artist painter
aller directement au contenu de la page.
Jean-Sylvain Lapouge - Painter


version française

French Version

jean-sylvain Lapouge

tableau paysages

Detail of a landscape painting in oils

tableau paysage aquarelle

Detail of a Parisian landscape painting in watercolors


Jean-Sylvain Lapouge - Painter


What determined you to paint ?

JSL. : After 30 years spent as a professional graphic designer working for various agencies, I decided to dedicate the rest of my lifetime to the art of painting. Since my childhood, I have always painted. To begin with, I was taught to paint and draw by my maternal grand-father, Maurice Devocelle, who was a self-taught worker. My gratitude goes to him today because, along with climbing, aikido and philosophy, which are my other passions, the art of painting gave a meaning to my life.

Is there a relationship between your various passions ?

JSL : The main thread must be the self-realisation, the « Way », in Eastern philosophical terms.

The mountain as a reality and a symbol

In my youth, I used to regularly practise mountain climbing. The risks involved made me aware of life’s value and fragility, of mankind’s pettiness too. To clench my thirst for physical adventure, I needed the vast expense of wilderness. I was of course touched by the magnificence of the landscapes but action, not contemplation, was my priorities. Time has passed by. Memories are coming back. My love for the mountain is more often expressed now with the brush than with ropes and hooks. I still feel very close to the mountain but as a symbol of eternity, of everything that we cannot reach, of our permanent effort, of our human insignificance, of the spiritual quest. Time has come for contemplation I guess....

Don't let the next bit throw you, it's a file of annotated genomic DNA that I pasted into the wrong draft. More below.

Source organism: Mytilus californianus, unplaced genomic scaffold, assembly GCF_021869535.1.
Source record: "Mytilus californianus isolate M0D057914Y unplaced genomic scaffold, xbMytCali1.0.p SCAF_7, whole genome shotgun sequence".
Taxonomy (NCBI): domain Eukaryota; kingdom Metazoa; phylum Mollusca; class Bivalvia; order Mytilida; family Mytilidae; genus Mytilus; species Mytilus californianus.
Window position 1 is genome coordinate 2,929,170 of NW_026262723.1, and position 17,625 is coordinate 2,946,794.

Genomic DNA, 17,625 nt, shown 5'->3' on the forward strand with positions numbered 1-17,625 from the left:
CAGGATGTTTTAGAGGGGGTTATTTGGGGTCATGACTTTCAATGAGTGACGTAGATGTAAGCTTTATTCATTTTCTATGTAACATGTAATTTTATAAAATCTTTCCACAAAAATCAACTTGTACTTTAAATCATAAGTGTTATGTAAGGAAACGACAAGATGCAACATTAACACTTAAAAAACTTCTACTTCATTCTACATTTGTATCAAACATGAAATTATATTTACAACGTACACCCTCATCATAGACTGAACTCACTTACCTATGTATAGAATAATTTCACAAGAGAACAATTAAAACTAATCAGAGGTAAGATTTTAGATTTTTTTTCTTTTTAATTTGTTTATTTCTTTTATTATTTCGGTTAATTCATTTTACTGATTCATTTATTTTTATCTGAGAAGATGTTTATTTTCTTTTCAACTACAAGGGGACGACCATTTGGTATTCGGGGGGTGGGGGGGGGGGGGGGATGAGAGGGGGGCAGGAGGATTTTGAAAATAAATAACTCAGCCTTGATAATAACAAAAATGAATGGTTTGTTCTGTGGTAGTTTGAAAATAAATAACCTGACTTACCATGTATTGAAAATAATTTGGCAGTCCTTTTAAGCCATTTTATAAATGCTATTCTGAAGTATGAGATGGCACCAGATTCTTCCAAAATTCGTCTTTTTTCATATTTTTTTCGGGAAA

The journey, not the destination, is what matters.

I always felt attracted towards Eastern thoughts and culture. I am an Aikido exponent since 30 years. The concept of “Do” (“the Way”) helped me a lot in my search for artistic perfection. The quest for the right move at the right moment is common to the art of painting, especially in watercolours where an awkward stroke can spoil the whole painting in a split second without any scope for correction. How do we know that a painting is truly finished, a work of art totally accomplished? The world famous Japanese painter, Hokusaï, used to say that he had started mastering his art at the age of 73: “At seventy-three, I began to grasp the structures of birds and beasts, insects and fish, and of the way plants grow. If I go on trying, I will surely understand them still better by the time I am eighty-six, so that by ninety I will have penetrated to their essential nature. At one hundred, I may well have a positively divine understanding of them, while at one hundred and thirty, forty, or more I will have reached the stage where every dot and every stroke I paint will be alive.”

Between the Far East and the Italian Renaissance